Microsoft released their MS Robotics Studio yesterday, which I applaude, but of course have my issues with because it’s Microsoft related (more on that below). The studio is “a software development kit for the robotics community that can be used with a wide variety of hardware, by a wide audience of users” says Tandy Trower, General Manager of the Microsoft Robotics Group.
Yeah, I applaude the release of free software for robotics — but I have my concerns. I commented on the Studio’s Digg submission that there was inevitably something in the studio which would handcuff you and your robot to the Microsoft empire, mentioning C# as one of those things. Immediately, an angry Microsoft user accused me of not knowing about Mono, which are additional tools produced by Novell to run .Net technologies on platforms other than Windows (OS X, FreeBSD, Linux, etc.).
Of course, the angry MS user was right. It was a bit unthoughtful of me. But overall I feel that Mono just underlines my concerns: Mono wasn’t initiated by Microsoft; it was built by the community to make amends for MS’ tendency towards maintaining cross-platform incompatibility.
I’m tired of arguing about Mac vs. Windows vs. Linux: I don’t hate Microsoft.
But Microsoft is a corporate giant. A person, basically — just a giant one. When companies grow this large, their bloated figure becomes too greasy for any single man grasp. Profits become an indispensible and controlling part of the hive mind; the overall result of which is that the users become the commodity: They are no longer selling good software to satisfy the user — they’re producing software which maximizes profits and incorporates the user as a cog in their corporation. The consumers become the consumed.
By making their software most compatible with their own system (or completely incompatible with others), they are trying to enforce that people buy more from their empire. I came across a robots.net post from 2005, which has info related to what I’m trying to convey:
Nelson Bridwell sends us Microsoft news from the International Conference on Advanced Robotics in Seattle where Stewart Tansley revealed details of what could be Microsoft’s latest effort to assimilate the field of robotics. Apparently this is now part of a larger strategy to create more University level students accustomed to using and developing proprietary software. “They have decided that the best way to increase enrollment is to work with universities to incorporate robotics and computer games into the computer science curriculum as class projects where students can exercise their technical skills.” The robotics and computer games would be developed using various Microsoft proprietary software tools instead of the currently preferred Open Source / Free software tools. Part of their plan is to develop robot platforms with hardware that runs Microsoft’s .net language natively and offering them at much lower prices than conventional robotics hardware…. read more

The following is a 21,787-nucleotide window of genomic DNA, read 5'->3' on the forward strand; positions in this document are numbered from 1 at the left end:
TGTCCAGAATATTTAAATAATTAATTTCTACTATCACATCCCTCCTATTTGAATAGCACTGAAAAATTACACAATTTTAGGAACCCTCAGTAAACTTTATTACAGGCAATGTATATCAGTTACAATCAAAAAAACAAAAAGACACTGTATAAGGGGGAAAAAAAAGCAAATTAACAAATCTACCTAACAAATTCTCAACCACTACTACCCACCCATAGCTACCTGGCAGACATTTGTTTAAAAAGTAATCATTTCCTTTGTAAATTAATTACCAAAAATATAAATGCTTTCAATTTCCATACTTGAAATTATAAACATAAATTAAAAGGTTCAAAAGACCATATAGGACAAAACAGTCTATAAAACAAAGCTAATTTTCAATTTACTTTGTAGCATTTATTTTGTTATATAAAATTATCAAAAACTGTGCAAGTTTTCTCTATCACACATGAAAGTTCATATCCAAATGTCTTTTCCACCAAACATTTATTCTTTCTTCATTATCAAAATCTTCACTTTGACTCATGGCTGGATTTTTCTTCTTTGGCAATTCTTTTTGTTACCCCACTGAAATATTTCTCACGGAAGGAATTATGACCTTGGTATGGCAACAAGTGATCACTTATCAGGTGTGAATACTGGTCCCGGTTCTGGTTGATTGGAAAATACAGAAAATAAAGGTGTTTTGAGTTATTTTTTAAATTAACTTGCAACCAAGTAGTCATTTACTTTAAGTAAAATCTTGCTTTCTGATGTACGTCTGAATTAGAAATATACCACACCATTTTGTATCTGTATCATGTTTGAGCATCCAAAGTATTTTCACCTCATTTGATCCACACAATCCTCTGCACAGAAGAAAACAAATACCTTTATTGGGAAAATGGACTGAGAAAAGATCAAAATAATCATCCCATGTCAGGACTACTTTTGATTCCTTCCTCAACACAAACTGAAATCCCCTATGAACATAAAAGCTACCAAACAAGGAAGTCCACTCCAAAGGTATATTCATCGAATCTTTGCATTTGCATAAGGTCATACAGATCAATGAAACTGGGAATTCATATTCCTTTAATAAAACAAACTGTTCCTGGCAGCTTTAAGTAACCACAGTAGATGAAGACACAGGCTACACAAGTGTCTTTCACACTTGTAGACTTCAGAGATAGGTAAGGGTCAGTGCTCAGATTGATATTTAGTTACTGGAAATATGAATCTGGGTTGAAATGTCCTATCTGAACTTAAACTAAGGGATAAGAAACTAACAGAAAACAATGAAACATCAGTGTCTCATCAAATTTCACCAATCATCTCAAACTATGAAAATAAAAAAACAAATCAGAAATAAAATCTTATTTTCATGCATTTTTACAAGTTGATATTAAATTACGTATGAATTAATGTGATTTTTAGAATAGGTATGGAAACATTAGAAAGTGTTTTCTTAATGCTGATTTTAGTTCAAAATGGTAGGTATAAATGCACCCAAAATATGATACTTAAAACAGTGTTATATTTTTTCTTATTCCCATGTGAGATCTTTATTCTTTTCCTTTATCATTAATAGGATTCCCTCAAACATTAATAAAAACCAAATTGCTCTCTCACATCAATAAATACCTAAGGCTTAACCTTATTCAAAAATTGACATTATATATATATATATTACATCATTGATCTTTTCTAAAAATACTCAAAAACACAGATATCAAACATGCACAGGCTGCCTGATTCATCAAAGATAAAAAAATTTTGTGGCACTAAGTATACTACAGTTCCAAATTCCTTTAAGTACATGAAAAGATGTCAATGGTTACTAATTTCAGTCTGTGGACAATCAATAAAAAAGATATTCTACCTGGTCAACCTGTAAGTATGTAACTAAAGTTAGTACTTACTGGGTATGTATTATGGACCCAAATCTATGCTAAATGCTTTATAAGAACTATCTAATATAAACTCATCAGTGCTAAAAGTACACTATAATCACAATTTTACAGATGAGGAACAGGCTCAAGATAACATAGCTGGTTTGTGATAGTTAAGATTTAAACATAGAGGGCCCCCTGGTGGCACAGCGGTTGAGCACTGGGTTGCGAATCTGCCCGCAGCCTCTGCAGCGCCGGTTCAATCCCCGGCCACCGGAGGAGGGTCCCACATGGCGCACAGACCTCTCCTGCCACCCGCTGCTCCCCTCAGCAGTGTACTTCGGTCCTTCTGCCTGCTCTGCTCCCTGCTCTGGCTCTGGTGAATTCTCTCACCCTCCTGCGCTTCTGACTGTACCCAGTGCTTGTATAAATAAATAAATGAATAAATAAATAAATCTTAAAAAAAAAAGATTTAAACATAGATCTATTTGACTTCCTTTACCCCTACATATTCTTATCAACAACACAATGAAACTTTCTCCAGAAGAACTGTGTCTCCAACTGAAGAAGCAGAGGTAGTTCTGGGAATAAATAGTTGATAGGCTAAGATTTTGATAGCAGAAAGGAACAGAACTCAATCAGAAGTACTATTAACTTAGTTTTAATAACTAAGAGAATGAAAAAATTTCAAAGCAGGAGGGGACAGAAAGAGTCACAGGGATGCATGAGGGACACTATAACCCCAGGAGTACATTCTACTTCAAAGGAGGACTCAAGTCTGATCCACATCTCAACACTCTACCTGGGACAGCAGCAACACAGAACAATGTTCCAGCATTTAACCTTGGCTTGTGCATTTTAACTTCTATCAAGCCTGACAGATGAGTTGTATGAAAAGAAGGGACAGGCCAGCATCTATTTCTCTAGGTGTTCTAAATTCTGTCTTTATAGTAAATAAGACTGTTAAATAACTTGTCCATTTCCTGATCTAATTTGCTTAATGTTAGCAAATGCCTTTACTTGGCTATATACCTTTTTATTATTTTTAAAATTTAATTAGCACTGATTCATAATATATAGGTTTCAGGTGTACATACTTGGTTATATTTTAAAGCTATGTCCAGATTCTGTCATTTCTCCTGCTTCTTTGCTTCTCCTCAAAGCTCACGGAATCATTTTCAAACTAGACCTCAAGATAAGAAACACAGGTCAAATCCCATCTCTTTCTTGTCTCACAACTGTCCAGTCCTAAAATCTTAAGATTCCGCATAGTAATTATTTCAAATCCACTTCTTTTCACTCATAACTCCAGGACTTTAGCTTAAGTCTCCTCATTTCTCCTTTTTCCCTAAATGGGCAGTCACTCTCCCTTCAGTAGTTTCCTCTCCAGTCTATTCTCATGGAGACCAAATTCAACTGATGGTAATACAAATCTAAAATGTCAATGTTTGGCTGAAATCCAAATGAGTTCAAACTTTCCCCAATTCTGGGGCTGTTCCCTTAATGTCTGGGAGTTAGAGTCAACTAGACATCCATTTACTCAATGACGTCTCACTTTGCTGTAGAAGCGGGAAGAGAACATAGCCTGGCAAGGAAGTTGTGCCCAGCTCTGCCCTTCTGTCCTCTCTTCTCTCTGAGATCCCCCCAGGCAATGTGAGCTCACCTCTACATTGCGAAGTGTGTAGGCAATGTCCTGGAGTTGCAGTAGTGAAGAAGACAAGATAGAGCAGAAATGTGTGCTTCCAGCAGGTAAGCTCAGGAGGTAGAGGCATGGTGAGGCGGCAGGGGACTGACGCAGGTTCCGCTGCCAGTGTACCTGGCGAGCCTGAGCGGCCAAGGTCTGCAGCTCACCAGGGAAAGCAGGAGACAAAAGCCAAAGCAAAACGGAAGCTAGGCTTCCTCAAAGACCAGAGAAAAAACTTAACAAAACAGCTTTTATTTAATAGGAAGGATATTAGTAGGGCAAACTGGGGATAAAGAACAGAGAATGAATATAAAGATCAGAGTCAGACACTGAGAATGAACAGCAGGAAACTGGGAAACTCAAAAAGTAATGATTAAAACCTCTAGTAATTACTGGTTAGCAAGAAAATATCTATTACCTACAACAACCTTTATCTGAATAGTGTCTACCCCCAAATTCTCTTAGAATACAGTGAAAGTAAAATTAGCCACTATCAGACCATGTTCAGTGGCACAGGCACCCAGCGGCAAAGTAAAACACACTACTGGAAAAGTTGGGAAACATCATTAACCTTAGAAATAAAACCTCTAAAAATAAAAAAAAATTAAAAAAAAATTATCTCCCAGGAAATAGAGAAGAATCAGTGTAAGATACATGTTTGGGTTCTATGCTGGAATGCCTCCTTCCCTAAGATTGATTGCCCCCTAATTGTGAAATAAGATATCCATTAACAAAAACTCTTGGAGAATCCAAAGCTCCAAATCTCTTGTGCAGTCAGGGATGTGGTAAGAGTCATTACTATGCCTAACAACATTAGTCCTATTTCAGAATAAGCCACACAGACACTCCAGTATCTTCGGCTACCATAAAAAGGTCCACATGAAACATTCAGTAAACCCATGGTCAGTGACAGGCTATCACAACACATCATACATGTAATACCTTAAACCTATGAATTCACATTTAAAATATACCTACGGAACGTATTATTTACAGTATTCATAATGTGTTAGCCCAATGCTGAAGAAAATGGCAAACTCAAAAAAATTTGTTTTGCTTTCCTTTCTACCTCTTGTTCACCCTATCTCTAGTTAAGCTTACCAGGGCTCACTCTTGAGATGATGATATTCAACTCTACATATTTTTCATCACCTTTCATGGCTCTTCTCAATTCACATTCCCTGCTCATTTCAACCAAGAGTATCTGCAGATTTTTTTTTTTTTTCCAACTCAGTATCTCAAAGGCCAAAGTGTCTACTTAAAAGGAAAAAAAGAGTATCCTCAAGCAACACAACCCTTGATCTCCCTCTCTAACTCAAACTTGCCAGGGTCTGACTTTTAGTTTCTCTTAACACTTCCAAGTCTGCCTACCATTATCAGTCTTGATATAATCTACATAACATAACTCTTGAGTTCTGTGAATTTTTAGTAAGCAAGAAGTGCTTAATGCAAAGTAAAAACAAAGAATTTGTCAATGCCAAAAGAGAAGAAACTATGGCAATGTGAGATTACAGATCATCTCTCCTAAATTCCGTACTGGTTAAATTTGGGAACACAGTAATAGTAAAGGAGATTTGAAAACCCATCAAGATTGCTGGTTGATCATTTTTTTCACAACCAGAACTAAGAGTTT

I buy Apple because with their ~3% markeshare I feel they’re still small enough to actually care about their customers, while still having the power of a company to produce big things for me. And I get that feeling every time they come up with a simple and elegant solution to my problems.
That’s not the feeling I get when I’m called by friends and family to come over and fix their Windows machines, going through dozens of helpless help files telling me to go this webpage when the problem is that the web connection isn’t working. I don’t want the same thing happening to the poor robots.
In summary; while I think the MSRobotics Studio might be good to increase interest in robotics, MS’ patents and copyrights might potentially limit the growth of your robot. I’d recommend looking into some of the other solutions that are already available before making any decisions.
- The Open Automaton Project (OAP)
- The Open Robot Control Software (OROCOS)
- The Rossum Project
- Communities & Other stuff
- Mindmakers.org — people building modular large scale A.I. systems
- DMOZ listing of robotics software
(Robot image credit: The Open Automaton Project)